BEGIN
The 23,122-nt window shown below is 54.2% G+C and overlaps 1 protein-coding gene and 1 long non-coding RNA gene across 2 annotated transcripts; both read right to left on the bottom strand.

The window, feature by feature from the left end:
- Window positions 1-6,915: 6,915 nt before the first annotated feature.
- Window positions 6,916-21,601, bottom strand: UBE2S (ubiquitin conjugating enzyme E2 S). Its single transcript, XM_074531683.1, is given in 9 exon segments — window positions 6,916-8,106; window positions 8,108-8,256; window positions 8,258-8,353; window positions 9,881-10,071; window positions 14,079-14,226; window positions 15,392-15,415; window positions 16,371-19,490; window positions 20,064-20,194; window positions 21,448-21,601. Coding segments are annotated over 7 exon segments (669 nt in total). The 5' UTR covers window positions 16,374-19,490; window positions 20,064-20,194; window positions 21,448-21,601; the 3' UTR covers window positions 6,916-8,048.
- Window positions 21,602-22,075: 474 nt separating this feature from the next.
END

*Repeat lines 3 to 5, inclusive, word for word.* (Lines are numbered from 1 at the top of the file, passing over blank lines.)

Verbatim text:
- Window positions 1-6,915: 6,915 nt before the first annotated feature.
- Window positions 6,916-21,601, bottom strand: UBE2S (ubiquitin conjugating enzyme E2 S). Its single transcript, XM_074531683.1, is given in 9 exon segments — window positions 6,916-8,106; window positions 8,108-8,256; window positions 8,258-8,353; window positions 9,881-10,071; window positions 14,079-14,226; window positions 15,392-15,415; window positions 16,371-19,490; window positions 20,064-20,194; window positions 21,448-21,601. Coding segments are annotated over 7 exon segments (669 nt in total). The 5' UTR covers window positions 16,374-19,490; window positions 20,064-20,194; window positions 21,448-21,601; the 3' UTR covers window positions 6,916-8,048.
- Window positions 21,602-22,075: 474 nt separating this feature from the next.